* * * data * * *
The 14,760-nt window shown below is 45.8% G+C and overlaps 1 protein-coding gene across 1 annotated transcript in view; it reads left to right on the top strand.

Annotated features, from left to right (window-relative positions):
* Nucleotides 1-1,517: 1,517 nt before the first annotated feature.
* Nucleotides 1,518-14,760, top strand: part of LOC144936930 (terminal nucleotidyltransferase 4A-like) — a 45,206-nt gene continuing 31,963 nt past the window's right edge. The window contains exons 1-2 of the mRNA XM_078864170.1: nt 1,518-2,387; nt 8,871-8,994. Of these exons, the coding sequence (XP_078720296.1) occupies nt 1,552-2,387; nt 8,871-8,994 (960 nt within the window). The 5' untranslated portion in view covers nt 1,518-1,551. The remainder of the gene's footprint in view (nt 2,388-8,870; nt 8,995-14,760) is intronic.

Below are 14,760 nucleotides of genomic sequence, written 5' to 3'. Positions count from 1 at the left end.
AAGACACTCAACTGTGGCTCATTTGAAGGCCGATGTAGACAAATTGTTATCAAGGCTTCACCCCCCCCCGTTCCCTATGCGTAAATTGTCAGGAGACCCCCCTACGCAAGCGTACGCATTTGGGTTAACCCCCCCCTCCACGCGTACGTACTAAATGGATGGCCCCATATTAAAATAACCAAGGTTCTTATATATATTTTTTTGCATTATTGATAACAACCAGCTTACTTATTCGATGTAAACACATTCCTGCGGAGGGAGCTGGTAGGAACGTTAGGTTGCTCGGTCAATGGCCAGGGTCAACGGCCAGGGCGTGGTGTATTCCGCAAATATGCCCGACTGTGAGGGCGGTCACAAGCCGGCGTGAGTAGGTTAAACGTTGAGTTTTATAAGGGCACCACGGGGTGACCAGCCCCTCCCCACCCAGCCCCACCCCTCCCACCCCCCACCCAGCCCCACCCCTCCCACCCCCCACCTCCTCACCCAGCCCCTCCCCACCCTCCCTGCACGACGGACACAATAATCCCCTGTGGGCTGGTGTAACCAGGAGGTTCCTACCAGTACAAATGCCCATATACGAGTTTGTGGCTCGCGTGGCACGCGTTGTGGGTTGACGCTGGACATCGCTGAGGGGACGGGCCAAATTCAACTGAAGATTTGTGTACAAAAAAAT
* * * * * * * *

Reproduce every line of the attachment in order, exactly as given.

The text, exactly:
The 14,760-nt window shown below is 45.8% G+C and overlaps 1 protein-coding gene across 1 annotated transcript in view; it reads left to right on the top strand.

Annotated features, from left to right (window-relative positions):
* Nucleotides 1-1,517: 1,517 nt before the first annotated feature.
* Nucleotides 1,518-14,760, top strand: part of LOC144936930 (terminal nucleotidyltransferase 4A-like) — a 45,206-nt gene continuing 31,963 nt past the window's right edge. The window contains exons 1-2 of the mRNA XM_078864170.1: nt 1,518-2,387; nt 8,871-8,994. Of these exons, the coding sequence (XP_078720296.1) occupies nt 1,552-2,387; nt 8,871-8,994 (960 nt within the window). The 5' untranslated portion in view covers nt 1,518-1,551. The remainder of the gene's footprint in view (nt 2,388-8,870; nt 8,995-14,760) is intronic.

Below are 14,760 nucleotides of genomic sequence, written 5' to 3'. Positions count from 1 at the left end.
AAGACACTCAACTGTGGCTCATTTGAAGGCCGATGTAGACAAATTGTTATCAAGGCTTCACCCCCCCCCGTTCCCTATGCGTAAATTGTCAGGAGACCCCCCTACGCAAGCGTACGCATTTGGGTTAACCCCCCCCTCCACGCGTACGTACTAAATGGATGGCCCCATATTAAAATAACCAAGGTTCTTATATATATTTTTTTGCATTATTGATAACAACCAGCTTACTTATTCGATGTAAACACATTCCTGCGGAGGGAGCTGGTAGGAACGTTAGGTTGCTCGGTCAATGGCCAGGGTCAACGGCCAGGGCGTGGTGTATTCCGCAAATATGCCCGACTGTGAGGGCGGTCACAAGCCGGCGTGAGTAGGTTAAACGTTGAGTTTTATAAGGGCACCACGGGGTGACCAGCCCCTCCCCACCCAGCCCCACCCCTCCCACCCCCCACCCAGCCCCACCCCTCCCACCCCCCACCTCCTCACCCAGCCCCTCCCCACCCTCCCTGCACGACGGACACAATAATCCCCTGTGGGCTGGTGTAACCAGGAGGTTCCTACCAGTACAAATGCCCATATACGAGTTTGTGGCTCGCGTGGCACGCGTTGTGGGTTGACGCTGGACATCGCTGAGGGGACGGGCCAAATTCAACTGAAGATTTGTGTACAAAAAAAT